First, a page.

In the preferred form, the oven cleaning compositions are supplied in self-contained valve-controlled aerosol units which provide a fine spray of foam upon activation of the valve. The aerosol container unit consists of a pressure-tight aerosol container having a valve-controlled opening and containing a composition as set forth herein and from about 2.00% to about 25.00% of a propellant. Propellants are selected from the well-known compatible propellants such as isobutane, isobutane/propane, dichlorodifiuoromethane (Freon 12), trichlorofluoromethane 4 (Freon 11), dichlorotetrafluoroethane (Freon 114) and 1,1,Z-trichlorotrifluoroethane (Freon 113) or mixtures thereof. The propellant should be effective at atmospheric temperature and not adversely react'with any components of the composition.
The following examples are illustrative of the compositions of the present invention:
EXAMPLE 1 A composition of the following ingredients is prepared:
Component: Percent by weight Triton CF54 0.75 Potassium oleate 0.16 Water 48.68 Potassium phosphate 6.23 Finely divided silica 0.62
Magnesium aluminum silicate (3% in water) 43.56
The foregoing composition is prepared as follows:
The required weight of mineral magnesium aluminum silicate is added to de-ionized water at F. with efficient agitation until a smooth mixture is obtained con taining a 3% dispersion of magnesium aluminum silicate.
Triton CF54, potassium oleate, water, potassium phosphate, finely divided silica and magnesium aluminum silicate dispersion are mixed together consecutively in the indicated percent by weight, using mechanical agitation. During the mixing operation, the magnesium aluminum silicate dispersion is added slowly under good agitation. The resulting mixture is a paste-like material.
EXAMPLE 2 Ingredients: Percent by weight Composition of Example 1 81.6 Dimethyl sulfoxide 6.05 Ammonium hydroxide (28% NH 2.17 2-ethyl hexanol-l 10.18
This composition is prepared as follows:
To the composition of Example 1 there is added consecutively dimethyl sulfoxide, ammonium hydroxide and 2-ethyl hexanol-l with mechanical agitation, the 2-ethyl hexanol-l being added slowly. The resulting homogenous mixture has a pH of 12.3.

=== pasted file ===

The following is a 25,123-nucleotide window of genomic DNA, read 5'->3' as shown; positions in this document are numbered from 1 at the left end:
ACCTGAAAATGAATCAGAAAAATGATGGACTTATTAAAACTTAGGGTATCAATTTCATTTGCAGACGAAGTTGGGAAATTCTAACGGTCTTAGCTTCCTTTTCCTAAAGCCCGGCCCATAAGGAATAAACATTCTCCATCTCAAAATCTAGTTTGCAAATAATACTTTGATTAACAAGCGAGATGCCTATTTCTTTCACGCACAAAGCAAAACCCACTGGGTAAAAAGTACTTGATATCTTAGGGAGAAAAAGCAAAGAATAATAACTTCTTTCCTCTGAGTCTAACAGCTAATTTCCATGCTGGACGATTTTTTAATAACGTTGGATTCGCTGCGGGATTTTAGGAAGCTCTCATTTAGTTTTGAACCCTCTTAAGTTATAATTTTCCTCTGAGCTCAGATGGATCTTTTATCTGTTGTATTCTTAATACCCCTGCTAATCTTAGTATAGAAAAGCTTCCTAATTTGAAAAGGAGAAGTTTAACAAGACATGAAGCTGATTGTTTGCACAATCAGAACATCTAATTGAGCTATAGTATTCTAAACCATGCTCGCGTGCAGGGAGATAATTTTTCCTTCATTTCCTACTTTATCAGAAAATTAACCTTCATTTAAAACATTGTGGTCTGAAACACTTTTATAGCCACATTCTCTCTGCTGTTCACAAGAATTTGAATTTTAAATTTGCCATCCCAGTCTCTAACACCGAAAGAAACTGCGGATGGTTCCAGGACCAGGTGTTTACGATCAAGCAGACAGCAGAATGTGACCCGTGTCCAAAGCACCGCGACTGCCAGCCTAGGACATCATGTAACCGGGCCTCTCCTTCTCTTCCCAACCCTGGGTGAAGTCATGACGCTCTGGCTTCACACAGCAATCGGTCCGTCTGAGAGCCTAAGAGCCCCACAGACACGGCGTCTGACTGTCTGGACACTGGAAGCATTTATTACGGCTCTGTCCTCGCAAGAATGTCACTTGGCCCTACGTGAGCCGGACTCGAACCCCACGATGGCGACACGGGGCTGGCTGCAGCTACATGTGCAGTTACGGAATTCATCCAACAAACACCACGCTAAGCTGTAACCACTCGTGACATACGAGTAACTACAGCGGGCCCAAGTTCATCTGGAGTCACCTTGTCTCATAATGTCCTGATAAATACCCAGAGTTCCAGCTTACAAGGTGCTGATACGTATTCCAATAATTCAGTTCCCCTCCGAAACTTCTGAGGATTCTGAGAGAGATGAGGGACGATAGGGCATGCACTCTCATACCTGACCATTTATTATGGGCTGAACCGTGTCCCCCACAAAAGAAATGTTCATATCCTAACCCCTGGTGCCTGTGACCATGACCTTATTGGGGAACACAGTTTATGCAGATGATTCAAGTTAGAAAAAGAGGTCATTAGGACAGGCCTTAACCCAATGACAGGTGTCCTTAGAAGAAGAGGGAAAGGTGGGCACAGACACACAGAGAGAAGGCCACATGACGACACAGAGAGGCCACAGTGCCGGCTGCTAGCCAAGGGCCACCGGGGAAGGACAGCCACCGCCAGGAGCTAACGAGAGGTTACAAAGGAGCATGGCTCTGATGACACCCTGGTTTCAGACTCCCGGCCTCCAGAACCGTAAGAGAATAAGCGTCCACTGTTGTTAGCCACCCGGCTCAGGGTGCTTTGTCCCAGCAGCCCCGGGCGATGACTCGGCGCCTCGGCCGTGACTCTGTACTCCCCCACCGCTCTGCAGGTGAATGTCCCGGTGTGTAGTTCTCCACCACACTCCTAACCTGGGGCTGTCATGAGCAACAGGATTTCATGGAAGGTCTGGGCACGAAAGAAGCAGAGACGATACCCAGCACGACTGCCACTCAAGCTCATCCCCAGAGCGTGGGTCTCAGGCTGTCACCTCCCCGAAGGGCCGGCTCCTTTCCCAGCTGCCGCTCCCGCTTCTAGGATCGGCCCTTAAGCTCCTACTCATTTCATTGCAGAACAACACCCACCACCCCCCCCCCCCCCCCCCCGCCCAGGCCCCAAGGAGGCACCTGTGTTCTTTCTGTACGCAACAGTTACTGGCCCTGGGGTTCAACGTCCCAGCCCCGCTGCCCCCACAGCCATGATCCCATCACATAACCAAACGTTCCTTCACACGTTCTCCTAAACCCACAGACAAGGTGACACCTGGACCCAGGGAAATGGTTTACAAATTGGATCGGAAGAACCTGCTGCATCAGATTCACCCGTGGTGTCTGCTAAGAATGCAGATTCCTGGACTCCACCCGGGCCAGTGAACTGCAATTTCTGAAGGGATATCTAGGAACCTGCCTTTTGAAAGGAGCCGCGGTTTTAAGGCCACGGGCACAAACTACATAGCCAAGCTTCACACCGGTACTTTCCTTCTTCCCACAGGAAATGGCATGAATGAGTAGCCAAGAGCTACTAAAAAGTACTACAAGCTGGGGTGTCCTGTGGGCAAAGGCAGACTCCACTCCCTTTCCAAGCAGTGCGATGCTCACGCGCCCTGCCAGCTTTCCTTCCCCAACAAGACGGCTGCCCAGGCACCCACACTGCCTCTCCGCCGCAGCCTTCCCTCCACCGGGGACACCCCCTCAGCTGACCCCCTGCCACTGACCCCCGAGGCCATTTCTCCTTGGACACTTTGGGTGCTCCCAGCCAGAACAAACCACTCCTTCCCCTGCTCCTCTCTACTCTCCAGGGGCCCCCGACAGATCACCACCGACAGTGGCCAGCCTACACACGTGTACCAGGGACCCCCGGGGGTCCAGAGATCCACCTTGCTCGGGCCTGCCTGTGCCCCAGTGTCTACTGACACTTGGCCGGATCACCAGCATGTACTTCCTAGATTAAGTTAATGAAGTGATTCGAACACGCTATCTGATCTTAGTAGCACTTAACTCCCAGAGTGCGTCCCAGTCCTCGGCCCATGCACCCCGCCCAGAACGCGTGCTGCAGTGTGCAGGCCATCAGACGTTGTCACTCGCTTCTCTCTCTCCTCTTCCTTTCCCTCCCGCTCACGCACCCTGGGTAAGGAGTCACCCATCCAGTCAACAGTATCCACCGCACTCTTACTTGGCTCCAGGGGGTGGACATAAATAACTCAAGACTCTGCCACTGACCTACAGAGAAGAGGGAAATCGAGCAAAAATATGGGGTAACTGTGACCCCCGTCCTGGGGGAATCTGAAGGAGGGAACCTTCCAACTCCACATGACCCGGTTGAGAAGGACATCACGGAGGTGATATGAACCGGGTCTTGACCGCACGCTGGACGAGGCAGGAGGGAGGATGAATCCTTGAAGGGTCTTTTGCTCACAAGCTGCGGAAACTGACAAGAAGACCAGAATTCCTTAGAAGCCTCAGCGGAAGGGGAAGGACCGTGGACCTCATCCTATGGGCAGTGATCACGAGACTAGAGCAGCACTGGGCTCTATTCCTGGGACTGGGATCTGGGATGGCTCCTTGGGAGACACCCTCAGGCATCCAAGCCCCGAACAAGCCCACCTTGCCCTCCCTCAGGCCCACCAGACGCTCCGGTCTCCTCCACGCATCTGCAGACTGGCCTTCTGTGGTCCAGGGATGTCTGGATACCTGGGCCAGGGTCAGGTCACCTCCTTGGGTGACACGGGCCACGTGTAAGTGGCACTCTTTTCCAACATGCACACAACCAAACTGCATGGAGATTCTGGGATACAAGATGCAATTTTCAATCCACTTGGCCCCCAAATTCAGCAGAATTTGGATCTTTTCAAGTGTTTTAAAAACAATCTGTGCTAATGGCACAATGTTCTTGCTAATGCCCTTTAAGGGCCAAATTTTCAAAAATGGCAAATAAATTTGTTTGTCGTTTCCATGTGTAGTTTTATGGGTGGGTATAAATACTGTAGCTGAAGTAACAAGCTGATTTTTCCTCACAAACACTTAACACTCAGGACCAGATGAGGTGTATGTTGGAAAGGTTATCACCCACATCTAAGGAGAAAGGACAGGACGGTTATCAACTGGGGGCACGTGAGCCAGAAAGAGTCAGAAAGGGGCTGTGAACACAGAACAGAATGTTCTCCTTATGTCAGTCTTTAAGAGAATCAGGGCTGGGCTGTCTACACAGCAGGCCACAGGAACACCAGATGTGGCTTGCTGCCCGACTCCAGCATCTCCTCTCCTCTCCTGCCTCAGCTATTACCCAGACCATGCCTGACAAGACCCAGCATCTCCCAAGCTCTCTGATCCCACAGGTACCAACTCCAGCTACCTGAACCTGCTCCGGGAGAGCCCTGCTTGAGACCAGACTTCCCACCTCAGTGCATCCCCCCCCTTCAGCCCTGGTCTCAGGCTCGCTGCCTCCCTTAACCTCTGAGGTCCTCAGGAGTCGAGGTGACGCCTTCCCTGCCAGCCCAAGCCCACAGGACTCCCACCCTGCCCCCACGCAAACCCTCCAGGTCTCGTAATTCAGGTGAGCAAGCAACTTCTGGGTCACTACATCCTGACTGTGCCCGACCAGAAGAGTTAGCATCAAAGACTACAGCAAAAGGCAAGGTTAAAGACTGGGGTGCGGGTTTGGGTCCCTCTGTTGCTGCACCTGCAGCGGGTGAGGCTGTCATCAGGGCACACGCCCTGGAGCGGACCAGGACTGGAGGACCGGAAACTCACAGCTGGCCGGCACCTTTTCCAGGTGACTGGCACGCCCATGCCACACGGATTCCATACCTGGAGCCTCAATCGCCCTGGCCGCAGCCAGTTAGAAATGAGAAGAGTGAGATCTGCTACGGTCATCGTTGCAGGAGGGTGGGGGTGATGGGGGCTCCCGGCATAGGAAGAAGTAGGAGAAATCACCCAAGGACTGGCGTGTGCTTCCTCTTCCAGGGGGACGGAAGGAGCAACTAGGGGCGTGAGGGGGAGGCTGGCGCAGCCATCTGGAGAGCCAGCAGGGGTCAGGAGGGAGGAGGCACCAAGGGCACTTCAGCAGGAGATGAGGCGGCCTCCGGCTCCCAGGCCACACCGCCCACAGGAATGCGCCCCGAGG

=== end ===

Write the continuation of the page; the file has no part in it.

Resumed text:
The following cleaner-compositions are prepared in the same manner as described in Example 2.
Composition of Example 1 81.60
Dimethyl sulfoxide 6.05 Ammonium hydroxide (28% NH 2.17 2-ethyl-hexanediol-1,3 10.18
EXAMPLE 6 Ingredients: Percent by weight Composition of Example 1 79.86 Dimethyl sulfoxide 5.92 Ammonium hydroxide (28% NH 4.26 Mixture of 30% phenyl Carbitol and 70% phenyl Cellosolve 9.96
EXAMPLE 7 Ingredients: Percent by weight Composition of Example 1 82.62
EXAMPLE 9 An aerosol formulation is prepared with the following ingredients Percent by weight Composition of Example 2 98.0 Isobutane 1.7 Propane 0.3
The formulations of Example 2 through 8 can be applied by a brush to surfaces to be cleaned or they may be incorporated into aerosol packages as exemplified by Example 9 to be used as sprays or they may be incorporated into squeeze containers.
The efliciency of the cleaning compositions within the scope of the present invention was tested by spraying an aerosol preparation containing the cleaning composition onto panels upon which was baked an oven soil composition composed of 84% by weight beef tallow, 8% flour and 8% powdered sugar. The panels used were of varying size including 4" x 8" which were white in color. The oven soil composition was brushed on plates at the rate of 0.04 g./sq. inch and the plates baked in an oven at 500 F. for seventy-five minutes. The soiled panels are placed in an oven maintained at a temperature between 150200 F. for about ten minutes. One half of each panel is sprayed with a standard cleaning composition using a shield to confine the spray from the other half of the panel. The remaining half of each panel tested is sprayed with a composition of the present invention. Thereafter, the oven door is closed and the oven heater turned olf, the cleaners being allowed to act on the soiled panels for ten minutes. The panels are then removed from the oven and the cleaner and soil wiped off from the panels with a wet sponge or brush. The degree of soil removal is estimated visually.
The cleaning efiicacy of the compositions of Examples 2 through 8 dispensed from an aerosol package ranged from 75 to 95%.
What is claimed is: